“Kid, I don’t care,” Woetjans said. “Not a scrap. I just wanted it to be you picking, not me.”
The traffic along the street we were following was steady but not fast. The standard local vehicle had four tall wheels and squarish box on top of them. It seemed to me that if one hit us, the car would be worse off than we were — though they were probably sturdier than they looked.
Woetjans shook herself. She kneaded her pectoral muscles with both hands.
I could loan her my jacket as a drape over her shoulders; it wouldn’t fit, of course. I was finding the evening a little nippy myself.
Woetjans saw me looking at her and said, “It’s just the muscles still tighten up when it gets cold. I’m fine, the weather here’s warmer than lots of places I’ve been.”
“Ah,” I said. “You were shot several times in the chest and returned to duty?”
“You’re bloody right I did!” Woetjans said. “It was just a dumb mistake, I wasn’t fast enough getting through a doorway. There was a medicomp in the next bloody room!”
“Right!” I said, nodding in fierce agreement. You don’t suggest to anybody that they can’t do their job, and suggesting that to somebody like Woetjans could be, well, dangerous.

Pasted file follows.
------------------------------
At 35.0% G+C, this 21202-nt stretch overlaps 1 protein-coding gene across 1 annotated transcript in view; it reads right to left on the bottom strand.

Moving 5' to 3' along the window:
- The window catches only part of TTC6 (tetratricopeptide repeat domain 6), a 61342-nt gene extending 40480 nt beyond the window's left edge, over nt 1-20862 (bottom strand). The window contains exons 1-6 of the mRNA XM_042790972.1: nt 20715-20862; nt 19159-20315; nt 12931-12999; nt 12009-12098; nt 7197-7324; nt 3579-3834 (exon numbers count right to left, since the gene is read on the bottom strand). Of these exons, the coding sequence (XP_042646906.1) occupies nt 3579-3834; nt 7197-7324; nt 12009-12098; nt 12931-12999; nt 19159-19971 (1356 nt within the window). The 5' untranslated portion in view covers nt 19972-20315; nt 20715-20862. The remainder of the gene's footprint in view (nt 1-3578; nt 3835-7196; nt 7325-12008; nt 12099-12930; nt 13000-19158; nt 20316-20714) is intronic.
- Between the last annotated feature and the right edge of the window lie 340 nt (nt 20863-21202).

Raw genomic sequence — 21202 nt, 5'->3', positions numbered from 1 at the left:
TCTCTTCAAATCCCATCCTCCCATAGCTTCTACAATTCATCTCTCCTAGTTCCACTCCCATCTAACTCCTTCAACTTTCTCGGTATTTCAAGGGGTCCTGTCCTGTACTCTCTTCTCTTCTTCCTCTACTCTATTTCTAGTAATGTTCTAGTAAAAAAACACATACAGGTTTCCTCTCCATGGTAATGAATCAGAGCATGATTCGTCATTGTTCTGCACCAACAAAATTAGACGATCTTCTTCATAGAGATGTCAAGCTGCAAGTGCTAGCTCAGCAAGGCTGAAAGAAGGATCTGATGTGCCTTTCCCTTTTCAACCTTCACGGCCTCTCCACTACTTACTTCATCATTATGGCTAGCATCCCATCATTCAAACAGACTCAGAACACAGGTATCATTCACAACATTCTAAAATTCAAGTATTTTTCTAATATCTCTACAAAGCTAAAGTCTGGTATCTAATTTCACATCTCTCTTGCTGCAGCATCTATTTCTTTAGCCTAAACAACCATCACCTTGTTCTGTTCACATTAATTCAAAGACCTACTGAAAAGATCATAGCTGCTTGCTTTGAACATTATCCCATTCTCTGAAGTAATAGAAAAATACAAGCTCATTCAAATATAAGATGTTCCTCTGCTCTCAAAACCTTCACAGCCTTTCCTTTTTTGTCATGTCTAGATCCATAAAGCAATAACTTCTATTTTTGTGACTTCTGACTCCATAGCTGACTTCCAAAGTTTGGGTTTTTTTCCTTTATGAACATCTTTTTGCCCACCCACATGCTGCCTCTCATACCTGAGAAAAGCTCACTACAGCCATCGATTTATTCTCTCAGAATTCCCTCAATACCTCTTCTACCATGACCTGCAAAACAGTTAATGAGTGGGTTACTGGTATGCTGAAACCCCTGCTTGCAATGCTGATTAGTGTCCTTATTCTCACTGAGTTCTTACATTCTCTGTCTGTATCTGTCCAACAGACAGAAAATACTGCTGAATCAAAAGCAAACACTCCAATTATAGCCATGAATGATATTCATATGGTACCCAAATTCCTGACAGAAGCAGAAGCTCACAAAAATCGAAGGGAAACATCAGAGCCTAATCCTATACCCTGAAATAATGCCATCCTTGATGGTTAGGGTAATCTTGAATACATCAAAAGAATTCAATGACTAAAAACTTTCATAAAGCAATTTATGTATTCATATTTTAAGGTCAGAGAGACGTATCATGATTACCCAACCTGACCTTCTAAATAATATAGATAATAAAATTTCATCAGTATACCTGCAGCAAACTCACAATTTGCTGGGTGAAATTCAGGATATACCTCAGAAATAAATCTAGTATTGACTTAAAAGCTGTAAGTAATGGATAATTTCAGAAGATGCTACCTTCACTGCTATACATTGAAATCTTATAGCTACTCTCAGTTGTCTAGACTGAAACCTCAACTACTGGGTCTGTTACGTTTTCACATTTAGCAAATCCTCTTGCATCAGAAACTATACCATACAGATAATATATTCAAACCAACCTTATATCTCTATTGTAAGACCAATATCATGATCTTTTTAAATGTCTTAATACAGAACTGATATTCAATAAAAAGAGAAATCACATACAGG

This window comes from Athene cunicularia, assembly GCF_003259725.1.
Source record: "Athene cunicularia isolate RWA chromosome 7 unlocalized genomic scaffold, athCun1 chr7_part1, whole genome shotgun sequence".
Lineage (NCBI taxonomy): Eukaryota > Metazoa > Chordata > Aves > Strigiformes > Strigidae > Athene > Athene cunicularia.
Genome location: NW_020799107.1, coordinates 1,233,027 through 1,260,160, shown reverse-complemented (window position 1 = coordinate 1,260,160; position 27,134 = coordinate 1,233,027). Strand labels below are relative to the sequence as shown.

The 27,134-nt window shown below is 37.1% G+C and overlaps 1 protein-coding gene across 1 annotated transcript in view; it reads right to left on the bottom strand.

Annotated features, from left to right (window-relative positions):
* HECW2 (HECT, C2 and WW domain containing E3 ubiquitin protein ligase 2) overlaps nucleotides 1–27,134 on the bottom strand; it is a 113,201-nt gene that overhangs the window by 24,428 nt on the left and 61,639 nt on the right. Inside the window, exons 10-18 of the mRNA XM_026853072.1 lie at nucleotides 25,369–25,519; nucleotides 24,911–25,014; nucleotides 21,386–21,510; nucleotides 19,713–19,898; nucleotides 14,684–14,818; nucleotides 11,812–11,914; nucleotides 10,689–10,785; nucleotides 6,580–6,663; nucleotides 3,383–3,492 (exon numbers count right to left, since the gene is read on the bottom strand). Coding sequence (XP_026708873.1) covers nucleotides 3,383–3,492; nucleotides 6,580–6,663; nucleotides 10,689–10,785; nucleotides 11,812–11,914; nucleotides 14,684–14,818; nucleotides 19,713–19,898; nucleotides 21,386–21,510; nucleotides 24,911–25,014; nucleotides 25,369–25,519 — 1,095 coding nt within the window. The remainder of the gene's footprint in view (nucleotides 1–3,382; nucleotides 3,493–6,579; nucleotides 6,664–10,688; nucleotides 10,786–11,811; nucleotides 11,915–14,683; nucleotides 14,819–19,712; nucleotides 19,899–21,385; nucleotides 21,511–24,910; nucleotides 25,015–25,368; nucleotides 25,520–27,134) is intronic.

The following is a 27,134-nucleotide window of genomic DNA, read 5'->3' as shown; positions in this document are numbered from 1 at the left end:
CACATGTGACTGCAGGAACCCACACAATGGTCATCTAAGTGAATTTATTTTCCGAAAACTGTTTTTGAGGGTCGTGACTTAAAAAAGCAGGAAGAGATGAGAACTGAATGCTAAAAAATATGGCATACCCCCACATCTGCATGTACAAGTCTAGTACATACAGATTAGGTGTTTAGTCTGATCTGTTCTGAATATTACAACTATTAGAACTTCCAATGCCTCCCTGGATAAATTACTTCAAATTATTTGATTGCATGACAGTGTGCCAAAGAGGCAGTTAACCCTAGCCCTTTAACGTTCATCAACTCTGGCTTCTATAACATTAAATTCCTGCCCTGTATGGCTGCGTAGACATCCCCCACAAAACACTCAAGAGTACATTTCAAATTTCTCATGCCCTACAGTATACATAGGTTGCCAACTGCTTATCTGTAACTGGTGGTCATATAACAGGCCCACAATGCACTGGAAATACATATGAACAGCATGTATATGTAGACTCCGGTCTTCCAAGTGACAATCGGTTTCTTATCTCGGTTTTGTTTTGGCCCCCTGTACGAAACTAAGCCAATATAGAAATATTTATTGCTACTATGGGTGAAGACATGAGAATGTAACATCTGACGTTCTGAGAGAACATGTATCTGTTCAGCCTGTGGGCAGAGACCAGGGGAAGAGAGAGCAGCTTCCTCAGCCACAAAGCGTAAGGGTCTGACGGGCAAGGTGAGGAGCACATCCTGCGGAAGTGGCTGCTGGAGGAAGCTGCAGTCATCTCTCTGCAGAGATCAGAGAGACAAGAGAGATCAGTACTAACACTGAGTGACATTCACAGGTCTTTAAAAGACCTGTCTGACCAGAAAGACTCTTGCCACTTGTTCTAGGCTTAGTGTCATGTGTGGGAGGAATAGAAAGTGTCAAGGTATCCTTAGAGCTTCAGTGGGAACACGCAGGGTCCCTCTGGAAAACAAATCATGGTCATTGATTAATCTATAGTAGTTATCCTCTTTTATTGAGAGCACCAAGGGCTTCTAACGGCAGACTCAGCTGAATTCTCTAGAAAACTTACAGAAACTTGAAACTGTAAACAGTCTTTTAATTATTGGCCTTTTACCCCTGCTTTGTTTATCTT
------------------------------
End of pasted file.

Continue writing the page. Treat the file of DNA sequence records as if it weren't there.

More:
And I hadn’t meant to do that, but it’d come out that way to her just because it was such a hot button. I chuckled. To explain it I said aloud, “Bloody hell, woman, who’d be dumb enough to say that you couldn’t do your job?”
What I’d really been thinking was that I’d known being an RCN officer was dangerous. I hadn’t guessed that asking a simple question about information a shipmate had volunteered might be one of those dangers.
“Nobody who didn’t want to learn how far I could throw them through the nearest wall,” Woetjans said. She laughed as well, but I was pretty sure that it was also the cold truth. I’d gotten a break because she liked me and she was sure I hadn’t meant anything by it.
The sign of the place where the Plumb Bob was supposed to be now read Catch of the Day, with a leaping fish which seemed to have fins sticking out in four directions. “Are you up for seafood?” I said. “I guess they changed their menu since Officer Mundy got her information.”
“Sure, that’s fine,” Woetjans said. “Say, that fish looks just like a ship, don’t it?”
The fins really did stick out from the fish’s body the way antennas did from a starship’s hull in the Matrix. It wasn’t a connection I’d have made, but I hadn’t spent my working life as a rigger.
The doors pulled open; the headwaiter’s station was set just back from the entrance. It could have been in Xenos — or in Breckinridge or I suspect anywhere people weren’t too close to the edge. A city with a busy starport has at least modest comforts for the locals — as well as with the sort of establishments that serve spacers.
“A table for two,” I said to the dapper little man who turned a professional smile on us. More than half the seats were filled, but the place wasn’t packed yet. “A booth if that’s possible.”